ISN Rambo 15_resize.jpg


DQSM Z & W Panda PK2s

The comparison is necessary, because the Panda are so popular, but they are not at the same level. The Panda have that over-emphasized sound in the lower section of the mids, which characterizes some models with a PK capsule. They sound clearly muddy, congested, muffled, nasal, unnatural. Moreover, in this case, the Panda has a very smooth treble and less extension, which also helps to muddy the sound in that mid zone and to turn off its profile more.

In terms of scene, separation, instrumental recreation, three-dimensionality, etc., the differences are just as great. And it is true that the Panda cost a third of what the Rambo, but in this case the price difference is totally justified.

PK2 Earbuds.png

Ourart Ti7

The Ourart Ti7 are a worthy rival for the Rambo. Although in the lower zone the Ti7 have clearly less global presence, the impact of the bass is faster, drier and more contained. The Rambo offer a more complete zone, with more body, punch and incidence in the rest of the sound. In the Ouart, the global absence of the lower zone frees the sound, but depending on the genres and/or songs, it is somewhat orphaned.

In the mid zone the differences are maintained, the Rambo have a warmer profile, sweet, natural, more compact and homogeneous. Meanwhile, the Ti7s are colder, more analytical and, although the graphics do not reflect this, their sound is brighter, with higher resolution, cleanliness and separation. The presence of the voices is similar in both and both give them special attention and emphasis, but each one focuses them from their profile.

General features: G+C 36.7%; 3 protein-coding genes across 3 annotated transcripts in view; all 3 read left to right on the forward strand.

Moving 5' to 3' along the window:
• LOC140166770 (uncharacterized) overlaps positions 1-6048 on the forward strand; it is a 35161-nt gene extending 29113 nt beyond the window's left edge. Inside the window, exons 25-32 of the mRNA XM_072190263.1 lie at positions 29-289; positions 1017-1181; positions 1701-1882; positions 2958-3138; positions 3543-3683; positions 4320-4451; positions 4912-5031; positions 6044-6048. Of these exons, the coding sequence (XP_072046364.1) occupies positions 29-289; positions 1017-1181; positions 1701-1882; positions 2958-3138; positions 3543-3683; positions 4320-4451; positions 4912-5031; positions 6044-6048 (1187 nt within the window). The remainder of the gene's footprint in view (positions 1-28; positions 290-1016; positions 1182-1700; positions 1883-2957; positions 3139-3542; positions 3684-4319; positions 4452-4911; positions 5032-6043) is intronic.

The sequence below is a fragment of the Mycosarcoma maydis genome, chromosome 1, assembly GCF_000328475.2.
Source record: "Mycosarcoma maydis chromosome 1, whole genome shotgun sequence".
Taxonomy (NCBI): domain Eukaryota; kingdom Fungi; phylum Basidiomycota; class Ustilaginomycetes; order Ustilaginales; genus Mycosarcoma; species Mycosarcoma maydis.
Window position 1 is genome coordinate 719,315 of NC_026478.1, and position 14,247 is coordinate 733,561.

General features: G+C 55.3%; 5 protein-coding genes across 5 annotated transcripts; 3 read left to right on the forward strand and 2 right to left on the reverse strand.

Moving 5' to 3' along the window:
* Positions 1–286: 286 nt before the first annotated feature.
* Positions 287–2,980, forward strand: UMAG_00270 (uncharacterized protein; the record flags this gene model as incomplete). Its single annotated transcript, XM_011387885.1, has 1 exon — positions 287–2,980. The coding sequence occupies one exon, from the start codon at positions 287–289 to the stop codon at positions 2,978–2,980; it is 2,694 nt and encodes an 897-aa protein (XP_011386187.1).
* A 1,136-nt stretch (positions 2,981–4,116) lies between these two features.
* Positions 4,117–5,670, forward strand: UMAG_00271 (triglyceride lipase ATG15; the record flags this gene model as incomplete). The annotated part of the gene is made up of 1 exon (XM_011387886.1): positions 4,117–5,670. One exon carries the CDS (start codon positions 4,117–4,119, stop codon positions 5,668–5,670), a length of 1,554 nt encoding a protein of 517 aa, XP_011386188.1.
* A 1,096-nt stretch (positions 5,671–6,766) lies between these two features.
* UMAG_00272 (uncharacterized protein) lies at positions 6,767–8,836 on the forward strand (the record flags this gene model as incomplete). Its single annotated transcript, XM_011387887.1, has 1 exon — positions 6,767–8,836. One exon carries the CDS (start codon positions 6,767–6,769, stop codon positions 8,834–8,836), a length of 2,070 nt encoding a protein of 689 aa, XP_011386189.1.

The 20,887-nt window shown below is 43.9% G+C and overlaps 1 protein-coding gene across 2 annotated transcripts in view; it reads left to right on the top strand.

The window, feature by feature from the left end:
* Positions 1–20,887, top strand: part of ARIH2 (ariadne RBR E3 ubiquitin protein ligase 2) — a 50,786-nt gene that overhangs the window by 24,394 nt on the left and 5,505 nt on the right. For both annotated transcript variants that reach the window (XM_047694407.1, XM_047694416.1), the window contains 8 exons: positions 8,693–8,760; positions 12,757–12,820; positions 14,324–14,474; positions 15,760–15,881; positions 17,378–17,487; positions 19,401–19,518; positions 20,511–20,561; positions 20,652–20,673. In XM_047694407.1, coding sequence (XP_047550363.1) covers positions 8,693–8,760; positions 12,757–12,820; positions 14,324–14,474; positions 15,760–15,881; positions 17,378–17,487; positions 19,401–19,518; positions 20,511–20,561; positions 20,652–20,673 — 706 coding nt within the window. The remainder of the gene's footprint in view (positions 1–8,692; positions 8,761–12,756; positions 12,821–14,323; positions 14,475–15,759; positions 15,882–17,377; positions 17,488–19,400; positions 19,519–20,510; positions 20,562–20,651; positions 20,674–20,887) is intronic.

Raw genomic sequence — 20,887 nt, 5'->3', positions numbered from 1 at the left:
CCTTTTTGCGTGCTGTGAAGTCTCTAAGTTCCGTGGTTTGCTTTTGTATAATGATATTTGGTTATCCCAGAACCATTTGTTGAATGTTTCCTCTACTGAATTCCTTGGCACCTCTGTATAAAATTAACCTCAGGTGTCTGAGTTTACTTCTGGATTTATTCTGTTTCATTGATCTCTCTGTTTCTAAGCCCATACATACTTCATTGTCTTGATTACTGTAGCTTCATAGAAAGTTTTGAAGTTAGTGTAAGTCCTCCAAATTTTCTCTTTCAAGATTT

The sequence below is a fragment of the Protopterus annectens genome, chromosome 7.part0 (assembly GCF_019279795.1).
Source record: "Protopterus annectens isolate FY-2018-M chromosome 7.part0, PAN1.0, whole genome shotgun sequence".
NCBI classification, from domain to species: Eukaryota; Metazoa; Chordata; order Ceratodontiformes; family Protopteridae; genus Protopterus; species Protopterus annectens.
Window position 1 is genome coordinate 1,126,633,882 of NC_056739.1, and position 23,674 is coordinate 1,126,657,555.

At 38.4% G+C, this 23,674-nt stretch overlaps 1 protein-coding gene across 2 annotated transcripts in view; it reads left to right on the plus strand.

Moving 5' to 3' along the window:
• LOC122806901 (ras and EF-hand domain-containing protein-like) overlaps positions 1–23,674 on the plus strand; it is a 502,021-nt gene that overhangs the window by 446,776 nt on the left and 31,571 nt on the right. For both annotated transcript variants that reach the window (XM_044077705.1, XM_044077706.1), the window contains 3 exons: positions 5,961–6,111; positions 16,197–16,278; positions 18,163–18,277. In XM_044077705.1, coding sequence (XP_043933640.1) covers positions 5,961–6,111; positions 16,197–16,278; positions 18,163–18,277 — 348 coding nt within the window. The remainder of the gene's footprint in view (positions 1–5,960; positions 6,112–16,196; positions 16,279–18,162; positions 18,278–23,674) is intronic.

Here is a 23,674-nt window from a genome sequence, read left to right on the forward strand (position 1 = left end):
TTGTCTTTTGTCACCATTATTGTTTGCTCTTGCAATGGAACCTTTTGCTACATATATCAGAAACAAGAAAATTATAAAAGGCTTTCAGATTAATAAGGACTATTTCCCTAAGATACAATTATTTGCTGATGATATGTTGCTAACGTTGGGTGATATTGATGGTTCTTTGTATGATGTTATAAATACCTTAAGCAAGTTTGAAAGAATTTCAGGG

The trebles feel more present in general, in the Ti7, although locally, the Rambo offer a more crunchy hit in the lower area of the trebles.

In terms of separation, the greater openness, clarity, air, definition and resolution of Ti7 is above the Rambo. The scene feels bigger in Ti7 too, while Rambo offers a more intimate and compact ensemble, not so ethereal or open, but also more realistic and natural.

In short, Rambo has a warmer, analogical, compact, balanced and natural profile, as opposed to the cold, analytical, brilliant, ethereal and open profile of Ti7. They are two profiles rather complementary than opposite.

ISN Rambo vs Ourart Ti7.png
ISN Rambo 16_resize.jpg


The ISN Rambo is a candy inside a PK capsule. Intelligently tuned to conjugate the sonic characteristics of this envelope, with a driver designed to use, obtaining the best synergy to offer a natural sound, organic, analogical, balanced in bass, with great voices and a wise dose of brightness. A charming man, this Rambo.

ISN Rambo 17_resize.jpg

Sources Used During the Analysis